This really shouldn't be so difficult. Hackers play with technology, question
authority, tend to be somewhat mischievous, and seem to always be getting
into trouble. Why is it the media seems to think that every time something
happens to a credit card number, a hacker is somehow responsible?
The latest flurry of media reports centers around "Russian hackers" who
are busy "stealing card numbers" off of online sites that are foolish enough
to leave them lying around. Let's be clear: people who figure out how
systems work through concentration and persistence are hackers, regardless
of whether or not what they are doing is within the law. But people who
steal, threaten, vandalize, torture, murder, etc. are not hackers - even
if credit cards are involved. It's really not that hard.
Of course the FBI doesn't make it any easier by announcing on Thursday that
organized criminal groups are engaged in a conspiracy of hacking and that
more than a million credit card numbers have been "stolen" and that more
than 40 e-commerce sites are affected. It's not
the hacking that's the problem - it's the people copying credit card numbers
because of the morons who leave them lying around! Morons attract criminals -
this is basic physics.
Hackers, in their naivete, constantly find security holes and tell people
about them. Then they wind up being blamed as if they had caused the problem.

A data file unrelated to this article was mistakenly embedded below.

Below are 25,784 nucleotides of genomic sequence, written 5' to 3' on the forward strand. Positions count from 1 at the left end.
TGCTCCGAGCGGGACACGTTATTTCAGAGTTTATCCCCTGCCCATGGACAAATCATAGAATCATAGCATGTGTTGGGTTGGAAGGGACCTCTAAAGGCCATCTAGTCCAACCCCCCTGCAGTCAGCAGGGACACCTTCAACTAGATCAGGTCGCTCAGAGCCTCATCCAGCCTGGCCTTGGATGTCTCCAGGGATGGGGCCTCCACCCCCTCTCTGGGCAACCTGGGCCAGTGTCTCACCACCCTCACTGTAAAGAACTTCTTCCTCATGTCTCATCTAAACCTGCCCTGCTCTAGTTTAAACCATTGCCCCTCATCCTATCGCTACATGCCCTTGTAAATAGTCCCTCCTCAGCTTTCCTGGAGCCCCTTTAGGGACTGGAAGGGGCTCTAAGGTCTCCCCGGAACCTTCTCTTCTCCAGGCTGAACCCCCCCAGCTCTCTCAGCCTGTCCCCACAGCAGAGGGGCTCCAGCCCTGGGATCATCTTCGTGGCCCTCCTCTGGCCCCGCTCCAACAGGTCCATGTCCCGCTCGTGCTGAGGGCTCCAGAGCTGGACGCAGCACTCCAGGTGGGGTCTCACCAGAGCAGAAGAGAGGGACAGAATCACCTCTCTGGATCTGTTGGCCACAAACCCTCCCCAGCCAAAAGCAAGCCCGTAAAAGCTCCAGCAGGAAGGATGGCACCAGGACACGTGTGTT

This only makes matters worse because it encourages security holes to
be kept quiet. And that helps criminals take advantage of them.
By demonizing hackers, the lawmakers and the media get what they want -
control and ratings. People fear what hackers can and will do next and
they wind up supporting all kinds of draconian measures that will wind
up invading their privacy far more than any hacker could. And after a
while, people start to believe that every time a credit card is misused,
a hacker is somehow behind it. And since the security holes don't get fixed, this happens all the time.
We believe the threat to our privacy can be found in those online services
that store personal information about individuals without their consent
and/or without any encryption. This is what the media should be reporting
because that's where the real scandal lies.